Classic Equine Connection

Keep Your Barn Warm

Posted by Classic Equine Equipment Blog on Feb 6, 2019 9:28:42 AM

While the Groundhog may have predicted an early Spring, there is still plenty of cold winter left to get through. But with the following tips, you can keep your barn warm, even on the coldest winter days!riding-in-snow-katie-peery


Start with Proper Construction and Insulation

The key to keeping your barn warm during the winter really starts with its construction. If your barn is airy, full of holes, and has end doors that don’t fully close, you’ll be fighting a lost battle in keeping it warm.

In some cases, you may be able to make repairs to make your barn a little more airtight. Proper insulation is also important, especially for rooms that are actively heated during the winter, like your tack room or viewing room. Good insulation will reduce your heating bills and pay for itself in the long run.

Choose Correctly Sized Barn End Doors

During the winter, you will want to be able to securely close up your barn. You will Barn end door-1depend on your barn end doors to seal out the cold air, but they can only do this if they are appropriately sized. Check your barn end doors and make sure that they offer plenty of additional coverage, both from ground to ceiling and from side to side, so that there aren’t gaps even when the doors are fully closed.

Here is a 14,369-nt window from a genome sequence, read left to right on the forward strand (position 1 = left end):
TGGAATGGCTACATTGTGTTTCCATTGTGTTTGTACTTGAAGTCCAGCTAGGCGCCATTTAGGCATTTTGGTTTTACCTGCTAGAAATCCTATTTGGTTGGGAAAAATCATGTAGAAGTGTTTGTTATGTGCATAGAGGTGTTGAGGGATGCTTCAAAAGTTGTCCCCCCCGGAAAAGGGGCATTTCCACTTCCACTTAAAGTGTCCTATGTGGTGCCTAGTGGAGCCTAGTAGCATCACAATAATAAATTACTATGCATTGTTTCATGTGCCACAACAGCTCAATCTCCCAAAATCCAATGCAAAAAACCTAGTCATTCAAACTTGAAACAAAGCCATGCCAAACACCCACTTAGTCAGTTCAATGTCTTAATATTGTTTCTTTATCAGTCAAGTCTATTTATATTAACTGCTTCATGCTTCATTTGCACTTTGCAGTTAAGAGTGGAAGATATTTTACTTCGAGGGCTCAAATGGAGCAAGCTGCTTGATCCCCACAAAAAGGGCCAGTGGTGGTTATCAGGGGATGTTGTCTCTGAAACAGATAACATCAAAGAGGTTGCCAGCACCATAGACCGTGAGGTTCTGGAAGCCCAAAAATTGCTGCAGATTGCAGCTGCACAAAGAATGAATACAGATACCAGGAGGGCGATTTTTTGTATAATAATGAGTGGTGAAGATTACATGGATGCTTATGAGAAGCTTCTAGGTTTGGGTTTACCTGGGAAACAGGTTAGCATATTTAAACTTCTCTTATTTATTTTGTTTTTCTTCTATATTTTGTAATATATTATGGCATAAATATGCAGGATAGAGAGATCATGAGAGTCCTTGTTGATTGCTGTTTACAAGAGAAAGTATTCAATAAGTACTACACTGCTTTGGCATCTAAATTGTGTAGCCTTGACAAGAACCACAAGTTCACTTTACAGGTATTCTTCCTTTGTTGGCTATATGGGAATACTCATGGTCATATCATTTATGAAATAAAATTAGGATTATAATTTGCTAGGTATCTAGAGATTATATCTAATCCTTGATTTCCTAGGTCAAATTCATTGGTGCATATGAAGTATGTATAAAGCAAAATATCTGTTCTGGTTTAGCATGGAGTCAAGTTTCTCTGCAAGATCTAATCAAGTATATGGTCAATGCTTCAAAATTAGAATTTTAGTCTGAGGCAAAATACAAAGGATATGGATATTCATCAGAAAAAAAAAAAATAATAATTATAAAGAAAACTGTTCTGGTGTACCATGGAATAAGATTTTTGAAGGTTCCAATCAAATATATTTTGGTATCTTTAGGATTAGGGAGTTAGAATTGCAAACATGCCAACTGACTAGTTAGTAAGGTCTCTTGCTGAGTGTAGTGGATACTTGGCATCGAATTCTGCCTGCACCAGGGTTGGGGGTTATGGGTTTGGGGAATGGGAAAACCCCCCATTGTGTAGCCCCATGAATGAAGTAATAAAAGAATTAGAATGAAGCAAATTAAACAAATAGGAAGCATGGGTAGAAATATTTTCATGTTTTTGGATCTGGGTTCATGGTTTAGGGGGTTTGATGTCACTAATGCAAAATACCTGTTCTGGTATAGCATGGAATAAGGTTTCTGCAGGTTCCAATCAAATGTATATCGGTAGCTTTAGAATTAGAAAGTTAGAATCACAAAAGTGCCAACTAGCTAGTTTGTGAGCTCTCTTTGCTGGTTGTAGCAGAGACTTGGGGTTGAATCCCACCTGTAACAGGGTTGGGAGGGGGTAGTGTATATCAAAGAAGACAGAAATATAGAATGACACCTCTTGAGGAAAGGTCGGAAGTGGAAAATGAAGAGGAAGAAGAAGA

Additionally, be sure to invest in quality barn end doors. Barn doors made of thin wood not only won’t insulate your barn, but they will likely need to be replaced in the matter of a few short years. Buying quality barn doors is a worthwhile investment.

Install Heaters

Installing barn heaters will go a long way towards keeping your barn warm andbay-heaters-300x300 comfortable during the winter. A heating system can add enough warmth to your barn to keep it comfortable for both horses and humans. Consider also adding heaters to your wash bays so that they may be used during the wintertime.

Though not recommended, If you’re not keen on installing permanent heaters, then look into portable options. The downside of portable heaters is that they can be fire hazards, so make sure to only use them in safe areas free of debris, hay, and shavings, and be sure that someone is always on hand to supervise their operation.

Keep Horses in Adjacent Stalls

If you are working in a large barn with multiple empty stalls, you can keep your barn warmer by moving the horses so that they are all in adjacent stalls. If a wing or portion of your barn is left empty, then consider closing it off for the winter. This method can help to concentrate heat in a smaller area, keeping your barn warmer.

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